Delphi was the most respected source of prophesy and divine answers in the Classical world. Also, for me, Delphi is unique in that list of long-lived human things because it says a lot about human nature.

My favorite comment about that mysterious source of cryptic pronouncements on the shoulder of Mount Parnassus comes from historian and author Henry Adams back in 1898 (before the dinosaurs):

Delphi, I should think perhaps is the Greekest thing of all. It comes nearest to being serious, and is charming; a transparent and elegant fraud that no one more than half believed in except when it suited them, but that was artistically satisfactory and socially perfect.”

Just like power politics and professional doomsaying, the oracle business was based on a perpetual con. Today, we have our predictors of the end of the world (one who even tried it twice this year alone) and the pathetic Climate Fraudsters who are now only fit for roles on Walking Dead. Back then, they had the Pythia, a much more elegant vessel for fraud.

In Classical times, she was the Gods-touched young woman who delivered divine messages in a hallucinated trance. I can’t think of her without recalling the movie ‘300’. In it, a young, half-dressed Pythia in the sacred room of mysteries writhes on the floor to erotic, pounding drums, finally gasping out the gods’ reply to Leonidas’ question. Most of the time, she is surrounded by vile, slavering, deformed old men, the Ephors. To show one of the timeless aspects of human nature represented by ancient oracles, those actors could have been stunt doubles for Ted Kennedy and Chris Dodd when they tried to get into Princess Leia’s pants.

But, as Adams said, Delphi managed its con artistically and in a way that resonated socially. It did this in an astounding setting over a thousand years. The reason was that Delphi always seemed to manage the right tone and degree of ambiguity to survive. Well, most of the time.

There was that tussle with Nero. He had recently murdered his own mother and gone to Delphi with a question. In hindsight, the Pythia’s reply may have been a tad ill-considered. From out of her sinuous trance, she hurled:

“Your presence here outrages the god you seek. Go back, matricide! The number 73 marks the hour of your downfall!”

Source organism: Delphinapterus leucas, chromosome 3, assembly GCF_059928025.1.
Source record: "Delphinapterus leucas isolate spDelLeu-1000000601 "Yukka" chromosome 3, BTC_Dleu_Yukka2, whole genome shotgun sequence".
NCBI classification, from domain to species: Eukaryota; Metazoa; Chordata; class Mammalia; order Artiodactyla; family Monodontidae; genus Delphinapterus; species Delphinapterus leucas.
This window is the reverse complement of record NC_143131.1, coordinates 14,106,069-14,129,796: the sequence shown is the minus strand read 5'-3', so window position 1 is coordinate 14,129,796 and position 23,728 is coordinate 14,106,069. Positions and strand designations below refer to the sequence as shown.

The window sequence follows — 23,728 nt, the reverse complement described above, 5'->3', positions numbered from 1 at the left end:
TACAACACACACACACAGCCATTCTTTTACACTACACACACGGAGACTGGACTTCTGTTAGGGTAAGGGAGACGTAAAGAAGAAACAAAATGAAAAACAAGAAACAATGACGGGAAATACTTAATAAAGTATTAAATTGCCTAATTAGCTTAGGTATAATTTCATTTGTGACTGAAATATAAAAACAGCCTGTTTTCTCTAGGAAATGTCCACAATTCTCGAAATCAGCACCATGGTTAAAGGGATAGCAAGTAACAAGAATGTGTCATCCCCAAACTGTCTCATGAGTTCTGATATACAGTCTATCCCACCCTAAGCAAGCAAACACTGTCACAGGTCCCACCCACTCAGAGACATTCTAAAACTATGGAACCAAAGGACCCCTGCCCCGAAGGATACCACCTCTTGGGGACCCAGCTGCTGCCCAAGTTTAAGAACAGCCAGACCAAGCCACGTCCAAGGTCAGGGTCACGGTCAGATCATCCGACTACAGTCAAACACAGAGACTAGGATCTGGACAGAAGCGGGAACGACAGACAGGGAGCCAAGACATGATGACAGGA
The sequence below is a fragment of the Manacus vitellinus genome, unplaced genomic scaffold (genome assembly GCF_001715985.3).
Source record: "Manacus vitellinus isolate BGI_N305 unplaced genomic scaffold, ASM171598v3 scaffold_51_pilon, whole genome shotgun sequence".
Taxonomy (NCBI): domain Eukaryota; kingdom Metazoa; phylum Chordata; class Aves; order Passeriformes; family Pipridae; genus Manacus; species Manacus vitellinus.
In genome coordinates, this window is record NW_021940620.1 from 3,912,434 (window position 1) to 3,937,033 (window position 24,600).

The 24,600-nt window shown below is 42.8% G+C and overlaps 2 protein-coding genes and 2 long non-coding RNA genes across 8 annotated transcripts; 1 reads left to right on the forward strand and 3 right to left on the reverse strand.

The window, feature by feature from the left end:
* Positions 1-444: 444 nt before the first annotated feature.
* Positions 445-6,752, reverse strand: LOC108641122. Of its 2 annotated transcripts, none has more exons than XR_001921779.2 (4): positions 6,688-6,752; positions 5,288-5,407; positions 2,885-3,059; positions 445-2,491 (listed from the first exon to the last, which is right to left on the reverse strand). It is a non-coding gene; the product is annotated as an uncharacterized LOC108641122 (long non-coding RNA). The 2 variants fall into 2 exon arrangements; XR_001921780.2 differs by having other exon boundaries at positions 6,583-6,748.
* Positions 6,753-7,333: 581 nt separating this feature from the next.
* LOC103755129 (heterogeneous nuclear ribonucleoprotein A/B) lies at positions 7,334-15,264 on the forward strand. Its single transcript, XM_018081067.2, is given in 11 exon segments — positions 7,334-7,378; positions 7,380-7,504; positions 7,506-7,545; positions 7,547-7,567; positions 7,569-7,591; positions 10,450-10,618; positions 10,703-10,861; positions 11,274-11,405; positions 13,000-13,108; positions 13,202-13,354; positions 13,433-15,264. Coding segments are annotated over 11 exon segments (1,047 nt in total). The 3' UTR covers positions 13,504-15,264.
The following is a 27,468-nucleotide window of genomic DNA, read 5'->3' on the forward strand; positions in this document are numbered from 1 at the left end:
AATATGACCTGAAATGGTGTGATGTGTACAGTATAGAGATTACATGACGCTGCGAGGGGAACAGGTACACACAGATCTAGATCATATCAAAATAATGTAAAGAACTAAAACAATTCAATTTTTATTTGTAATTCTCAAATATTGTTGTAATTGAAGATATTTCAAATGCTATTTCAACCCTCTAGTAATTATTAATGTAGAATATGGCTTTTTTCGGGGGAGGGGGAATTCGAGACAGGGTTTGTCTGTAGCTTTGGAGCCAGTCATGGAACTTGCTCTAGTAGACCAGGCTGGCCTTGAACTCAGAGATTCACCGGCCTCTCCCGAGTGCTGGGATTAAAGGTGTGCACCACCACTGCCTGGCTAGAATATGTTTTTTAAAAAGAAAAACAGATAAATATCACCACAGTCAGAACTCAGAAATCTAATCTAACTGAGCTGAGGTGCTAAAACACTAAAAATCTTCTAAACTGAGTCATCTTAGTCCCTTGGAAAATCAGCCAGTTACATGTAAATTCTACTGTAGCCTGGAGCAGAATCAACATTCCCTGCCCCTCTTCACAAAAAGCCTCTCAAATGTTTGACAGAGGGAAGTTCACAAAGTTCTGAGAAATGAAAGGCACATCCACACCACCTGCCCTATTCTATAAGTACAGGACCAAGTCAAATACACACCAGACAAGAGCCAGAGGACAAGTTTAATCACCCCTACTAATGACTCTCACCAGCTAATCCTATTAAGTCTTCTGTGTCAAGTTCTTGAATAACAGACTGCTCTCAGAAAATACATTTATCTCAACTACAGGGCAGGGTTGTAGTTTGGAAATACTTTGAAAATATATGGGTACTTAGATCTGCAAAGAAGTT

As you might imagine, Nero was not completely happy with this. Among other indications of his displeasure, he had the Pythia buried alive. Even so, he took the last part of what she said as meaning he would have a long reign and die at 73. Since he was only 30 at the time and most folks didn’t reach fifty, 43 years sounded like a good run in the Debauched Absolute Ruler of the Known World business.

But, as with so many prophesies uttered by the Pythia for so many others, he got it wrong. Not long after, there was a brief revolt that deposed Nero with extreme prejudice. It was led by a Roman named Galba–who was 73 at the time.

Prophesies are so much easier to get right after the fact, aren’t they?

Cybele Didn’t Have an iPad

October 23, 2011 Leave a comment

And neither did her priestesses. Back in the time when a Great Mother of the Gods headed most early pantheons in one form or another, what did people have?

And how did having that instead of something else affect how they thought about things. When you’re writing a novel or two set in those times, as am I, thinking about questions like these is homework.

But, similar questions can also be though-provoking for regular folks. Honest.

Think about the Classical Greeks: democracy, beauty, physical perfection, simplicity, clean lines…

Not so fast. What if the White House or the Capitol Building in Washington, D.C. was decorated like the image at the left? Would you feel a bit differently about those buildings? Well, that is how Greek temples were decorated. This reproduction is in the museum at Paestum, a Greek and Roman ruin south of Salerno in Italy. The modern world sees simplicity in Greek ruins and sculpture becase the paint has worn off. They saw something else.